Giants and Toys is a movie about three competing caramel companies trying to win in competition on the sells of caramel. Using the allegory of mass produced caramel candy, the film satirizes the instant manufacture of media stars in pop culture.
Under the playful packaging of caramel candy lies a world of intense competition. The companies are so determined to top each other off that they are willing to sacrifice ethics and exploit. To successfully top the sells from other companies, World Caramel decide to pick an ordinary looking girl who the mass public can identify with to represent their space themed toys. Kyoko was, by chance, chosen to be their mascot. Like caramel, made from humble ingredients of sugar and butter, Kyoko’s origins are humble and down to earth. Kyoko is first introduced as a silly looking girl wondering her way up and down the street, wearing cheap clothes and waving her silly pony tail. To make things better, Kyoko comes from middle class origin, works at a taxi station, and most notably, and is just as regular as any other consumers on the streets. She appears to live in her own world and is not afraid of giggling and expressing her big rotten teeth caused from too much candy eating.
The photo shoot tries to emphasis Kyoko’s plainness. It involves no costume and no make up; in fact, Kyoko is literally picked up from the streets and forced into the photo shooting room. Instead of asking her to pose like a model in usual photo shooting procedures, the photographer cracks up a joke and take pictures at her as she laughs in her most natural state.
Her image as an innocent girl from next door takes a drastic turn as fame and wealth corrupts her. Just like mass produced boxes of caramel, Kyoko’s image is massively produced through posters and magazines. The mass public welcomed her sweet innocent image like their love for sugary taste of a caramel candy. However, Kyoko’s 15 minutes of fame as a manufactured pop star is as empty as the nutrition value of caramel candies.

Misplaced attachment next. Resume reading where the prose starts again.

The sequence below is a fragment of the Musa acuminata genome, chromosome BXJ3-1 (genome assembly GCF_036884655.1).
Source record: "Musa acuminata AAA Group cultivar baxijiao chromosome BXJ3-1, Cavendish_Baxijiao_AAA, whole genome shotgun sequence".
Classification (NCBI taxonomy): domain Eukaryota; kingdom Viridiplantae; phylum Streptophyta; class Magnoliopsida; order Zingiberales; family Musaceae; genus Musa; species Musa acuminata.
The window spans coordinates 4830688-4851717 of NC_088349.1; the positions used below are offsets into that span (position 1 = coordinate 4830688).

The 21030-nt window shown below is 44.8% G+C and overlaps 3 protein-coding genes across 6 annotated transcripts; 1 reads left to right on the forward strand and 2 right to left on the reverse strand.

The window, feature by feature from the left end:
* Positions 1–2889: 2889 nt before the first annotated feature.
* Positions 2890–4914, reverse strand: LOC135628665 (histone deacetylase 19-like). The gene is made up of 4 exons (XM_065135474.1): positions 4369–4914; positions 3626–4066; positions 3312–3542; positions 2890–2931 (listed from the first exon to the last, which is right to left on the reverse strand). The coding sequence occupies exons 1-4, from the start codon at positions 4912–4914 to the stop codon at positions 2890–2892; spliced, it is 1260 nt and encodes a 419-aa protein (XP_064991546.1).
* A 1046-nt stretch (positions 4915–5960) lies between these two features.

In stark contrast of her change from innocence is the scene where Kyoko dance and sing jazz. With her newly fixed teeth, strong make up and hair decorations, Kyoko’s body emits strong sex appeal. Her face contorts with sinister green light as she screams in maniac of a song that depicts killing and violence. Being completely consumed by fame, Kyoko throws away her down to earth individuality and enters the generic world to keep drawing attention from the public.
Kyoko transforms from a happy-go-luck girl who is easily impressed and flattered by anything, into an unhappy human being who only smiles to further her career as a star. Kyoko’s fate as a star will likely be like an empty box of caramel candy – forgotten and tossed away. Using something such as caramel (easy to make with empty calories), Masumura demonstrates the emptiness generic manufacture of pop culture.